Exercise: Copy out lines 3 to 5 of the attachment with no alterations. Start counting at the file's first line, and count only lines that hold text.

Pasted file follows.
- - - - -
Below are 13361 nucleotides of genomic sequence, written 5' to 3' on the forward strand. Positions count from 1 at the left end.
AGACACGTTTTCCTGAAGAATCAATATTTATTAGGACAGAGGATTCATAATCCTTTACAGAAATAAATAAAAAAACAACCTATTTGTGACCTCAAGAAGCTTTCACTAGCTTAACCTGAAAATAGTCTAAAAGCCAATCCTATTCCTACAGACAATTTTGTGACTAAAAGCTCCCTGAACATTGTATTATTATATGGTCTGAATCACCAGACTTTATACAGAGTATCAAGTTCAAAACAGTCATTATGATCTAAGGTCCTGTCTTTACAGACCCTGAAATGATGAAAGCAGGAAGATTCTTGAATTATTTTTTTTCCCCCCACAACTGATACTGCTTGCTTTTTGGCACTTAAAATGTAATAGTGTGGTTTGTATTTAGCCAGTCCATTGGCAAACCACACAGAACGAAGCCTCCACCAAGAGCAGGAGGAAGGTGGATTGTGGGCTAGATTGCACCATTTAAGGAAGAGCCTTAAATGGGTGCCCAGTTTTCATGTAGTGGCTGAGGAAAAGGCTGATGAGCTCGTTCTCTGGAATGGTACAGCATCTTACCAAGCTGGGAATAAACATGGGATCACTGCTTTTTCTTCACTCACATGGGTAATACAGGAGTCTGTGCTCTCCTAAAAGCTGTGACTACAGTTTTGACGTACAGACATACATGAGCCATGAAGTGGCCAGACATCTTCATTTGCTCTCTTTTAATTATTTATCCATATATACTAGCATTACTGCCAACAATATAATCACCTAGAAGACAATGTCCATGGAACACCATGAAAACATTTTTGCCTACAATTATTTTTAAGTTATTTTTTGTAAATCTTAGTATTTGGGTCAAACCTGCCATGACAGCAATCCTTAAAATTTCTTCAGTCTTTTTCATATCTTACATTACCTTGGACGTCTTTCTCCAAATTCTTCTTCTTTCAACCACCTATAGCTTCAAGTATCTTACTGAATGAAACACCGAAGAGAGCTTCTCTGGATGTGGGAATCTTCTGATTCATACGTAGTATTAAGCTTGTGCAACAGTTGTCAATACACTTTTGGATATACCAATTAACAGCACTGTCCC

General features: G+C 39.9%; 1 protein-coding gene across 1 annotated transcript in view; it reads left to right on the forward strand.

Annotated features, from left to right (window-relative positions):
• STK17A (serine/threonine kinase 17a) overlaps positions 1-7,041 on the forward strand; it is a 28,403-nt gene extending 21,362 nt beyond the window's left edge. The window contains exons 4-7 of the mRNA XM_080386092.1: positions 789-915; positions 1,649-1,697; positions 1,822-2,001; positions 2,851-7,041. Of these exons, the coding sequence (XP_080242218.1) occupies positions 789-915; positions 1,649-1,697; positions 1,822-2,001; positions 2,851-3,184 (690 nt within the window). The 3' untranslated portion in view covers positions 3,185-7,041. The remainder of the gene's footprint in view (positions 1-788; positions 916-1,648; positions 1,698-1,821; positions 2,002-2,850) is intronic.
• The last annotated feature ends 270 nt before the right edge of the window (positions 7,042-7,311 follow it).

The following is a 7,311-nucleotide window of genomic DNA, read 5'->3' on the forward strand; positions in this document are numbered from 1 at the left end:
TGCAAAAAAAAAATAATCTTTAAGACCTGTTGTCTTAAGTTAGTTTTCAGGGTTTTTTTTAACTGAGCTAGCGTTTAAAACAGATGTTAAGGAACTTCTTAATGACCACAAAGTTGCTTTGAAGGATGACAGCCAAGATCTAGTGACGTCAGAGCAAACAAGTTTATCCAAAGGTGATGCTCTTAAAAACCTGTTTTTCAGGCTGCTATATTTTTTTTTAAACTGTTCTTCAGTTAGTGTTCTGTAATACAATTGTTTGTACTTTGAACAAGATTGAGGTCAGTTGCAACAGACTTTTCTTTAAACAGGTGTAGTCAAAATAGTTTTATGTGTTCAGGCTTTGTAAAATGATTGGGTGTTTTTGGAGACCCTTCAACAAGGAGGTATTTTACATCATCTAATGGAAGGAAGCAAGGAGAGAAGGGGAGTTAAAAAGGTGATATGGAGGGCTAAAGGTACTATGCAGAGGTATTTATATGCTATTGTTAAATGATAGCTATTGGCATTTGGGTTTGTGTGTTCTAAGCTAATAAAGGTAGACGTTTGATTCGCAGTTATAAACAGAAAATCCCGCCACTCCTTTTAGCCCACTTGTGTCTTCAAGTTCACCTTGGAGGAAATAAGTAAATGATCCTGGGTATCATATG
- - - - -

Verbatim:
General features: G+C 39.9%; 1 protein-coding gene across 1 annotated transcript in view; it reads left to right on the forward strand.

Annotated features, from left to right (window-relative positions):
• STK17A (serine/threonine kinase 17a) overlaps positions 1-7,041 on the forward strand; it is a 28,403-nt gene extending 21,362 nt beyond the window's left edge. The window contains exons 4-7 of the mRNA XM_080386092.1: positions 789-915; positions 1,649-1,697; positions 1,822-2,001; positions 2,851-7,041. Of these exons, the coding sequence (XP_080242218.1) occupies positions 789-915; positions 1,649-1,697; positions 1,822-2,001; positions 2,851-3,184 (690 nt within the window). The 3' untranslated portion in view covers positions 3,185-7,041. The remainder of the gene's footprint in view (positions 1-788; positions 916-1,648; positions 1,698-1,821; positions 2,002-2,850) is intronic.